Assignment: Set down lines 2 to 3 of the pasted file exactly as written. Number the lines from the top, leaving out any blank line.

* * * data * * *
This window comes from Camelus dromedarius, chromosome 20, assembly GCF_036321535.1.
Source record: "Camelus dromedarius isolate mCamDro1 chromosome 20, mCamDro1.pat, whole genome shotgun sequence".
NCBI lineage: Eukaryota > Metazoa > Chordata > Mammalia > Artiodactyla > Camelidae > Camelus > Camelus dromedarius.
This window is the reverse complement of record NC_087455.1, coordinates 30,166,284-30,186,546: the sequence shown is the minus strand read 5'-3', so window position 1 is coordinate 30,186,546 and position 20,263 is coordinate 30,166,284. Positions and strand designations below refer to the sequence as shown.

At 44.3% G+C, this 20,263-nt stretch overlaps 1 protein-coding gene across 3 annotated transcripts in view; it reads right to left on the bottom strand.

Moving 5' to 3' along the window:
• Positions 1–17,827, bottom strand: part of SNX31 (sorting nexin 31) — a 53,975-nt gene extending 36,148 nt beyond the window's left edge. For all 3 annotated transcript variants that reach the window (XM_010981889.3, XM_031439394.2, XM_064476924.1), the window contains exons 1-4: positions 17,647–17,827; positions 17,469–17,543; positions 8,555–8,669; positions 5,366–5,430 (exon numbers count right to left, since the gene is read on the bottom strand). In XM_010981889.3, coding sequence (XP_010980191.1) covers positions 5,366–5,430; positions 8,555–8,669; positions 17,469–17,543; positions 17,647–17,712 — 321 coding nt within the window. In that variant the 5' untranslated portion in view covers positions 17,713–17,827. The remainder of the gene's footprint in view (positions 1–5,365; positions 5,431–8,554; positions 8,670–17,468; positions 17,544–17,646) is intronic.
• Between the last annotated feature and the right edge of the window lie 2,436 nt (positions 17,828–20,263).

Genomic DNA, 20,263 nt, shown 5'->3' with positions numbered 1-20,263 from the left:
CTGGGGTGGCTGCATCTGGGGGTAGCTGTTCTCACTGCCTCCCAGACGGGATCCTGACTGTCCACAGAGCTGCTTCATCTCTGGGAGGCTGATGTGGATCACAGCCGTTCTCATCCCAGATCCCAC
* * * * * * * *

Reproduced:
Source record: "Camelus dromedarius isolate mCamDro1 chromosome 20, mCamDro1.pat, whole genome shotgun sequence".
NCBI lineage: Eukaryota > Metazoa > Chordata > Mammalia > Artiodactyla > Camelidae > Camelus > Camelus dromedarius.